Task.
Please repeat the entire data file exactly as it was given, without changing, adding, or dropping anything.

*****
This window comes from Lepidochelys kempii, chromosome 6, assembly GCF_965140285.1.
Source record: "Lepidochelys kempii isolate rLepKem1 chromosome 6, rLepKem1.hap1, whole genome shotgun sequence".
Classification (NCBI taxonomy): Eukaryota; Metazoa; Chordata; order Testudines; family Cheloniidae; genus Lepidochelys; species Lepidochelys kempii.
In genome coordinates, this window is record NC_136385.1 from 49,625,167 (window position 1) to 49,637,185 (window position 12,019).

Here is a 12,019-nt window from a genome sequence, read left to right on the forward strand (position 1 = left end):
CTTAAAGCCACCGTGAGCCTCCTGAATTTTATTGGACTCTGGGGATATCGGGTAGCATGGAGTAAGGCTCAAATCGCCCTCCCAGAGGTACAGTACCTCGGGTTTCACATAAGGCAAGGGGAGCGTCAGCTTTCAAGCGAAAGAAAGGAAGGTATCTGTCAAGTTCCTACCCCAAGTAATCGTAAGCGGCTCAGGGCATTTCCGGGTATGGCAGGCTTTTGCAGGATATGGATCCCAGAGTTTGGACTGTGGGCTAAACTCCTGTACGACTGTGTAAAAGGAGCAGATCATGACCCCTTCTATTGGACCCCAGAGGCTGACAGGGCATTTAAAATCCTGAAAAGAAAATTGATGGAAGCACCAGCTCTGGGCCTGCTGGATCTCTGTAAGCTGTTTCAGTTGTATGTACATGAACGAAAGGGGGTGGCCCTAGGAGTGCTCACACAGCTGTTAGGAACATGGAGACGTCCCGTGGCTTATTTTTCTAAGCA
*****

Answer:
This window comes from Lepidochelys kempii, chromosome 6, assembly GCF_965140285.1.
Source record: "Lepidochelys kempii isolate rLepKem1 chromosome 6, rLepKem1.hap1, whole genome shotgun sequence".
Classification (NCBI taxonomy): Eukaryota; Metazoa; Chordata; order Testudines; family Cheloniidae; genus Lepidochelys; species Lepidochelys kempii.
In genome coordinates, this window is record NC_136385.1 from 49,625,167 (window position 1) to 49,637,185 (window position 12,019).

Here is a 12,019-nt window from a genome sequence, read left to right on the forward strand (position 1 = left end):
CTTAAAGCCACCGTGAGCCTCCTGAATTTTATTGGACTCTGGGGATATCGGGTAGCATGGAGTAAGGCTCAAATCGCCCTCCCAGAGGTACAGTACCTCGGGTTTCACATAAGGCAAGGGGAGCGTCAGCTTTCAAGCGAAAGAAAGGAAGGTATCTGTCAAGTTCCTACCCCAAGTAATCGTAAGCGGCTCAGGGCATTTCCGGGTATGGCAGGCTTTTGCAGGATATGGATCCCAGAGTTTGGACTGTGGGCTAAACTCCTGTACGACTGTGTAAAAGGAGCAGATCATGACCCCTTCTATTGGACCCCAGAGGCTGACAGGGCATTTAAAATCCTGAAAAGAAAATTGATGGAAGCACCAGCTCTGGGCCTGCTGGATCTCTGTAAGCTGTTTCAGTTGTATGTACATGAACGAAAGGGGGTGGCCCTAGGAGTGCTCACACAGCTGTTAGGAACATGGAGACGTCCCGTGGCTTATTTTTCTAAGCA